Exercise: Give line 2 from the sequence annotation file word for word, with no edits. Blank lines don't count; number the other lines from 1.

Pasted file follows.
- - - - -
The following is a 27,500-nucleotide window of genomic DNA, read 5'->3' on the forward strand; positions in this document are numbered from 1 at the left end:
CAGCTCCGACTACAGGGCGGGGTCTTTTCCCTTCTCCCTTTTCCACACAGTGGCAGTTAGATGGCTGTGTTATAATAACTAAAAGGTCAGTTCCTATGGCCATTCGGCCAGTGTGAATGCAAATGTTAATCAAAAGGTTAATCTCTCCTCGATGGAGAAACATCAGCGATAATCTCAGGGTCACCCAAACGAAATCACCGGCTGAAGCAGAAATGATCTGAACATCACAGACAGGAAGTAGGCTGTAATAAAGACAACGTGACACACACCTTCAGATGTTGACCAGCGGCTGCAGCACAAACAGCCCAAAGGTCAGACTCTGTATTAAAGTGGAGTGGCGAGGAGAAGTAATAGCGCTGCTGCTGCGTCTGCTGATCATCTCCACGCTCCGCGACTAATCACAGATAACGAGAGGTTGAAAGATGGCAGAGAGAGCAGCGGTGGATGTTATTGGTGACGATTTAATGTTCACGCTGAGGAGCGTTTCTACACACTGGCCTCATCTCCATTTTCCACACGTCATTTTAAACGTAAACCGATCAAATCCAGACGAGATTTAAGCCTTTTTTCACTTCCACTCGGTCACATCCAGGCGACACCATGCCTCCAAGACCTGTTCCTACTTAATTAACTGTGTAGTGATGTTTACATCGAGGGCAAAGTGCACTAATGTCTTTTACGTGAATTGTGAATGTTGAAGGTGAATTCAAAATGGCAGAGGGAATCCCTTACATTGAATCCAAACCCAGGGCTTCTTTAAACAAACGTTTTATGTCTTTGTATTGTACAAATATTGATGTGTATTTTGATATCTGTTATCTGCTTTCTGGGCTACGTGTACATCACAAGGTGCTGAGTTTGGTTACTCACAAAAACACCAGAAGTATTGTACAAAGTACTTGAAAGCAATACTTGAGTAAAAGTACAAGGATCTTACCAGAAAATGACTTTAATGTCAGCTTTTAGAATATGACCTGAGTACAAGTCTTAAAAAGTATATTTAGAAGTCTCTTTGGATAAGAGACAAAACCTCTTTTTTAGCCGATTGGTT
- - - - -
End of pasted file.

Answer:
CAGCTCCGACTACAGGGCGGGGTCTTTTCCCTTCTCCCTTTTCCACACAGTGGCAGTTAGATGGCTGTGTTATAATAACTAAAAGGTCAGTTCCTATGGCCATTCGGCCAGTGTGAATGCAAATGTTAATCAAAAGGTTAATCTCTCCTCGATGGAGAAACATCAGCGATAATCTCAGGGTCACCCAAACGAAATCACCGGCTGAAGCAGAAATGATCTGAACATCACAGACAGGAAGTAGGCTGTAATAAAGACAACGTGACACACACCTTCAGATGTTGACCAGCGGCTGCAGCACAAACAGCCCAAAGGTCAGACTCTGTATTAAAGTGGAGTGGCGAGGAGAAGTAATAGCGCTGCTGCTGCGTCTGCTGATCATCTCCACGCTCCGCGACTAATCACAGATAACGAGAGGTTGAAAGATGGCAGAGAGAGCAGCGGTGGATGTTATTGGTGACGATTTAATGTTCACGCTGAGGAGCGTTTCTACACACTGGCCTCATCTCCATTTTCCACACGTCATTTTAAACGTAAACCGATCAAATCCAGACGAGATTTAAGCCTTTTTTCACTTCCACTCGGTCACATCCAGGCGACACCATGCCTCCAAGACCTGTTCCTACTTAATTAACTGTGTAGTGATGTTTACATCGAGGGCAAAGTGCACTAATGTCTTTTACGTGAATTGTGAATGTTGAAGGTGAATTCAAAATGGCAGAGGGAATCCCTTACATTGAATCCAAACCCAGGGCTTCTTTAAACAAACGTTTTATGTCTTTGTATTGTACAAATATTGATGTGTATTTTGATATCTGTTATCTGCTTTCTGGGCTACGTGTACATCACAAGGTGCTGAGTTTGGTTACTCACAAAAACACCAGAAGTATTGTACAAAGTACTTGAAAGCAATACTTGAGTAAAAGTACAAGGATCTTACCAGAAAATGACTTTAATGTCAGCTTTTAGAATATGACCTGAGTACAAGTCTTAAAAAGTATATTTAGAAGTCTCTTTGGATAAGAGACAAAACCTCTTTTTTAGCCGATTGGTT